Jones, being a Vietnam veteran, has a soft spot for other Vietnam veterans and especially loves to conduct those honorings.

“At every one of those honorings,” Durocher said, “he makes a point to say ‘welcome home’ to the veteran and explains to those in the room why it’s especially important to say that to a Vietnam veteran.”

From all of us at TMC Hospice to all our veterans – including Lewis Jones — thank you for your service.

If you’re a veteran interested in helping honor other veterans or are interested in volunteering with TMC Hospice find out more.

Ceremony honors service of two local WWII veterans

This slideshow requires JavaScript.

When TMC Hospice volunteer and retired Air National Guard Lt. Col. Dave Falkner got the assignment to recognize a local resident as part of the We Honor Veterans program, he called to see if anyone else was a veteran. That’s how veterans Leonard Groh, 93, and Clara Robinson, 98, became the center of attention one morning this week at their assisted living home in central Tucson.

During World War II, Groh was a mechanic with the Army Air Corps, working on B-17s in Greenland. Though he wasn’t in a combat unit, he and his comrades would at times face the perilous task of going on recovery missions into a cold sea, including riding skis to get to stranded crewmen.

Robinson, a member of the Woman’s Air Corp, likes to say she was in for the duration – she joined as soon as possible after the WAC was created in May 1942. She notes with pride that the last digits of her Army serial number were 045. She was in Paris when the war ended in Europe and in Japan when the war ended there. She left the military in 1948.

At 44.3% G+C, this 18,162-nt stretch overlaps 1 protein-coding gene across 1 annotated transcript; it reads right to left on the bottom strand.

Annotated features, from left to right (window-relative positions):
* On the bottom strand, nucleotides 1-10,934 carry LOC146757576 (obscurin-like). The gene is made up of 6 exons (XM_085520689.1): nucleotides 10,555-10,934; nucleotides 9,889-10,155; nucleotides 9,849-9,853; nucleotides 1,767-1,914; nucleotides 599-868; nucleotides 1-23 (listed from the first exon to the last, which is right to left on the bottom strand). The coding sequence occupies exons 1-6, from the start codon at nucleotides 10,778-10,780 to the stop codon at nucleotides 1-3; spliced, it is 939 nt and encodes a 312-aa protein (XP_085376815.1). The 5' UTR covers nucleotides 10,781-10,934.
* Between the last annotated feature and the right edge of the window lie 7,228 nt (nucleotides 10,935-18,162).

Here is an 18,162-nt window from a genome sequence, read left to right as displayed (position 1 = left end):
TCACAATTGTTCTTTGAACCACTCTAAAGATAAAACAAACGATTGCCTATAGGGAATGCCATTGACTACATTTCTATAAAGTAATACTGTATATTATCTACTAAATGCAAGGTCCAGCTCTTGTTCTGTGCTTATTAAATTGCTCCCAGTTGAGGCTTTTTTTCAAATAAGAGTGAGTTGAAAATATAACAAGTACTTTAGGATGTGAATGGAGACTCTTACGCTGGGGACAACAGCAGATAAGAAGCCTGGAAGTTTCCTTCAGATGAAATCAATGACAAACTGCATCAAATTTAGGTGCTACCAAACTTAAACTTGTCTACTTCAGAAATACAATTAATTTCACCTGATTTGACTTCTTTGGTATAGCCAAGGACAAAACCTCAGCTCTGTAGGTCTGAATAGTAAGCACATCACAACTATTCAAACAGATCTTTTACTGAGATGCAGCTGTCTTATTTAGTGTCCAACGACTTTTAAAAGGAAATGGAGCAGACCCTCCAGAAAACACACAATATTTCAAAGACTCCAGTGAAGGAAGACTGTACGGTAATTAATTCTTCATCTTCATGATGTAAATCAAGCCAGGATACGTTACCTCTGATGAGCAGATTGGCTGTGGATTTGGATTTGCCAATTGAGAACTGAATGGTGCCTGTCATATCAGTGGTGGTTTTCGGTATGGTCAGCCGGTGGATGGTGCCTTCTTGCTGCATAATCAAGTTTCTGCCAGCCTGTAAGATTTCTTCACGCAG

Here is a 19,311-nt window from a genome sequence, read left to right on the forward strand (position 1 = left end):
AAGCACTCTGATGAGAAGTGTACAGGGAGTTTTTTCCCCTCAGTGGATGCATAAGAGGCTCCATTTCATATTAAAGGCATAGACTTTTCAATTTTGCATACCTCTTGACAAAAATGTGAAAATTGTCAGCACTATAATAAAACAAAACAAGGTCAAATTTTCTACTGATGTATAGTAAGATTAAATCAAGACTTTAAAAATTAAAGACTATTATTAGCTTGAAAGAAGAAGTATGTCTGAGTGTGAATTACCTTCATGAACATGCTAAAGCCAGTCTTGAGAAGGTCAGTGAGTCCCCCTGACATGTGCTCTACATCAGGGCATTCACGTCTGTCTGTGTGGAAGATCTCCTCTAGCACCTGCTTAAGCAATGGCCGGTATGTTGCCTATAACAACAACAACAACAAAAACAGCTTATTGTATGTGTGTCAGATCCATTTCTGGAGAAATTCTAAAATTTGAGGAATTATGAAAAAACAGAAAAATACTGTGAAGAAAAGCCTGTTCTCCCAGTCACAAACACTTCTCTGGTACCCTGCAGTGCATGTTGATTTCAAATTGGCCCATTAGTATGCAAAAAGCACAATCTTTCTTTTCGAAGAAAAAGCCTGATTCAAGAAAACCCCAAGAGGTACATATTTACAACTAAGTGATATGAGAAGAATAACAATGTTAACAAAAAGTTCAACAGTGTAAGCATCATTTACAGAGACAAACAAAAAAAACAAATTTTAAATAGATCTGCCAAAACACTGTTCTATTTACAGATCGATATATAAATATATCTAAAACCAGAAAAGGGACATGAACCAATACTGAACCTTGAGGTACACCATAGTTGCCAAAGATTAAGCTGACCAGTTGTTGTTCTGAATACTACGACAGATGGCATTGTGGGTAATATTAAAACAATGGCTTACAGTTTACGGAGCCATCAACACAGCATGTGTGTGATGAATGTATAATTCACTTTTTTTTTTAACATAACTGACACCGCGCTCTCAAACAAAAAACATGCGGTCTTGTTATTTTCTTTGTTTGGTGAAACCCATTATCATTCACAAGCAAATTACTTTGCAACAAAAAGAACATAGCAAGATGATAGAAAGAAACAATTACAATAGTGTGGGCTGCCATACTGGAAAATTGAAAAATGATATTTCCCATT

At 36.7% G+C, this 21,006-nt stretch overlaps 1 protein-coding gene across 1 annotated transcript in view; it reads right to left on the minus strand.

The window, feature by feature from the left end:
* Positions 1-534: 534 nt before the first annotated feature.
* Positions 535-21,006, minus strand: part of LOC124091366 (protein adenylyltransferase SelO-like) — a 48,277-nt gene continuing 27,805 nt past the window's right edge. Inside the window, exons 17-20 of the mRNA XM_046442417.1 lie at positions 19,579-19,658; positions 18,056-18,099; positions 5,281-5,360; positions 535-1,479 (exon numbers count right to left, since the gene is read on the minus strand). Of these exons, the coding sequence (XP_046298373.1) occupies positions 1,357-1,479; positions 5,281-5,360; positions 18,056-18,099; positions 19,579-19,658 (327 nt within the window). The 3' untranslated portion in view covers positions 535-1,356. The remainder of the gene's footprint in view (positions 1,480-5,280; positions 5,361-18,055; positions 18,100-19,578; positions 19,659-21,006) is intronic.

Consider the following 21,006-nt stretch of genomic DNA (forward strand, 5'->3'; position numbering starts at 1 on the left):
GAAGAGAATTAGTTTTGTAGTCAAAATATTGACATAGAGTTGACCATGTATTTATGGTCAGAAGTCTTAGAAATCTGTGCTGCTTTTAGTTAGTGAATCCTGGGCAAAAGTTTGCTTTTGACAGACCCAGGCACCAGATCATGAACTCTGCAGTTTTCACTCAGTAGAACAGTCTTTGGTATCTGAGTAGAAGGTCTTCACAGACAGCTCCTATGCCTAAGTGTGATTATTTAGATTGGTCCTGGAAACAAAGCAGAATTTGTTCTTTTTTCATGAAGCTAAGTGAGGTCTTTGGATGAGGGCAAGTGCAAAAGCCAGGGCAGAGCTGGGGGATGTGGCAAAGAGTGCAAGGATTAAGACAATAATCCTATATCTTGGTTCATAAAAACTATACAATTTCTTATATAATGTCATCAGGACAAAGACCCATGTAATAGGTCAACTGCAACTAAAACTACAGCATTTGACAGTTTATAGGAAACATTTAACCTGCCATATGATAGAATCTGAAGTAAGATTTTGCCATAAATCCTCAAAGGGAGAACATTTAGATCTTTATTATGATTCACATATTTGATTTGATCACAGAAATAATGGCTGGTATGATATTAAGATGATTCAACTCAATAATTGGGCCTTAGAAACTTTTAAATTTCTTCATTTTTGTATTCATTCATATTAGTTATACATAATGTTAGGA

Both veterans were honored with a short ceremony where they were presented with a plaque that reads: “We pay special tribute to you for your military service to American and for advancing the universal hope of freedom and liberty for all.” In addition, they received a lapel pin, a small flag, a patriotic quilt and a World War II Veteran decal.

In addition to Falkner, other service members honoring the veterans included SMSgt. Rose Mardula with the 162nd Air National Guard, Specialist David Powell formerly with the U.S. Army and CMSgt. Mike Flake with the Air Force Reserves.

After providing the mementos to the veterans, the service members stood together, offering a last tribute salute to them both. Many people in attendance were visibly moved by the ceremony, including Groh’s wife, who lives with him in the same care home, and his two children.

The impetus behind the We Honor Veterans program is to provide simple acts of gratitude at the end of life to provide a final opportunity for veterans to know their service was not in vain and that they are appreciated.

At TMC Hospice, alone, more than 300 veterans are cared for each year, with the need only growing. Presently, according to the national World War II Museum, almost 500 World War II veterans are dying each day with only about 855,000 veterans remaining out of the 16 million who served. And this doesn’t include service members from other eras.

Click to learn more about the TMC Hospice We Honor Veterans program and how to get involved.

Tucson Medical Center | 5301 E. Grant Road | Tucson, Arizona 85712 | (520) 327-5461